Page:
What do people think about having seperate windows for games, which would include either an automatically refreshing inventory, or a status screen, or the room description, a list of available spells, or something like that? Do people think having alternate windows would leave things cluttered, or would the convience of not having to repeatadly take inventory make it worth it?
I would try out Dead Cities and see what you think of the dedicated inventory window.
One advantage is that it lets you immediately call the player’s attention to certain objects at the start of the game, without mentioning them in the opening text or requiring the player to pick them up first. One disadvantage is that it places a lot of emphasis on the inventory and its contents, which may not be appropriate if your game is not primarily about what you are carrying.
Also, if part of the challenge of solving a puzzle is remembering that you have a certain item, you may not wish to have it listed on the screen at all times. I could see this being the case for spells as well.
I don’t think there’s a hard and fast rule. My instinct is that unless the player would otherwise have to take inventory every few turns, having a dedicated window for that purpose is probably overkill. Conceivably you could have a situational inventory window that only appears when seated at a desk or working in the alchemy lab, giving you a useful overview of the contents without unduly privileging that information. The map in King of Shreds and Patches follows this model.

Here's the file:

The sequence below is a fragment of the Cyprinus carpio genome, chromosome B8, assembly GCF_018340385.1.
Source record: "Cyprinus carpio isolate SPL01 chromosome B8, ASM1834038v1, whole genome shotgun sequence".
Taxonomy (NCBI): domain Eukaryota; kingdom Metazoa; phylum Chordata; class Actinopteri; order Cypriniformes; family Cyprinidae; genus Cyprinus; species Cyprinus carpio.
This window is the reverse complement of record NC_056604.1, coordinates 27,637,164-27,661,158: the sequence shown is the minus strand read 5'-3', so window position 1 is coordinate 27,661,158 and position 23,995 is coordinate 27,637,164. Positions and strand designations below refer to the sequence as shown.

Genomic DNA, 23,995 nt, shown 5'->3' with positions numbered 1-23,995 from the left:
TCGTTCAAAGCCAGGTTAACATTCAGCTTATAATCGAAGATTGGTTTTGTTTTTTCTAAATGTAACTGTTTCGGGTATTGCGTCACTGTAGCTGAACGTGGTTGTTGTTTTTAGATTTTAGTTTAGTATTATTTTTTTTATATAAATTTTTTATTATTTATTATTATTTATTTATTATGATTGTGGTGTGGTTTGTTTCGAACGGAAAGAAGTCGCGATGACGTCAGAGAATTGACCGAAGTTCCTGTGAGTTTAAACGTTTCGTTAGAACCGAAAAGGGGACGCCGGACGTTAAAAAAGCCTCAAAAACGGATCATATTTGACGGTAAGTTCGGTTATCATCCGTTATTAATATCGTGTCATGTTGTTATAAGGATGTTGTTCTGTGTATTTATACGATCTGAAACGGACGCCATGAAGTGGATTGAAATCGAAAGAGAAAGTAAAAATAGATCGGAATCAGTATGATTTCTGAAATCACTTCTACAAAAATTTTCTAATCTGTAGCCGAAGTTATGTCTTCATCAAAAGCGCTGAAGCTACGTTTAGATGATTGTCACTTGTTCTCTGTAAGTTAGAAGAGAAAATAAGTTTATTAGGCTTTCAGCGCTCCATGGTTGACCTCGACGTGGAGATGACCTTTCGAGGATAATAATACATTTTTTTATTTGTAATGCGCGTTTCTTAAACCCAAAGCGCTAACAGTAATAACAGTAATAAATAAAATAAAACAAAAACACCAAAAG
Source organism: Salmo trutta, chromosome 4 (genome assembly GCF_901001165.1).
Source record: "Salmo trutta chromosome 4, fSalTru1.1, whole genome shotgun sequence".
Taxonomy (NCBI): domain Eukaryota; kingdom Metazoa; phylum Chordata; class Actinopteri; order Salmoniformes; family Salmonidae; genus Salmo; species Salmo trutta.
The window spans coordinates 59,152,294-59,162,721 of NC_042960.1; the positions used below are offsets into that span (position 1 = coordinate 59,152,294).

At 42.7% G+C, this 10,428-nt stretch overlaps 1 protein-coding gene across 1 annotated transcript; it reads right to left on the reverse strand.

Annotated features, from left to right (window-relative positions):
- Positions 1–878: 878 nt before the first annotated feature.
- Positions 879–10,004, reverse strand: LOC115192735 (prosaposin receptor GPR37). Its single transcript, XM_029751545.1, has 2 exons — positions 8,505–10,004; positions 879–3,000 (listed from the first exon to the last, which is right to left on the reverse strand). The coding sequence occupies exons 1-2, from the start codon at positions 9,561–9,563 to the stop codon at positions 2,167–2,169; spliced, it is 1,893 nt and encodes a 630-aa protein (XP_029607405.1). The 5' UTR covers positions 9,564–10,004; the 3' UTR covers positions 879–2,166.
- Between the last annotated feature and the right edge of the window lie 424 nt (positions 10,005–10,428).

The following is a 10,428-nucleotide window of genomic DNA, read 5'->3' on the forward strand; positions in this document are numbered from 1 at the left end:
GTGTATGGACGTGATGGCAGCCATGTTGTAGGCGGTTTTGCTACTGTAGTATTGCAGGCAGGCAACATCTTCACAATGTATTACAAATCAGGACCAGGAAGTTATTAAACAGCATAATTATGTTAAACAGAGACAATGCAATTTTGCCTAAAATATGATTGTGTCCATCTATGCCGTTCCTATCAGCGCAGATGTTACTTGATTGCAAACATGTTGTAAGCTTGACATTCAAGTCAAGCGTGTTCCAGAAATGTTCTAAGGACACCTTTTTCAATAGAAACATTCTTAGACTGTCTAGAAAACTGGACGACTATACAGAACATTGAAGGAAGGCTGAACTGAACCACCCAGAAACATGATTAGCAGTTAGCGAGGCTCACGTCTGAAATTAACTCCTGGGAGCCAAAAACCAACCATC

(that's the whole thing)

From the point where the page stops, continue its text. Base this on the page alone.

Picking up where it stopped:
I see what you mean there.
I have a game where the player has a spellbook- and one of the spells can be used to reverse all the others. (Such as locking a door instead of unlocking it). One of the puzzles involving spells is timed, as well as involves an NPC animal that moves around, so taking time to check which way your spells are can be a pain in the butt, and it seems like having a spells window can be useful.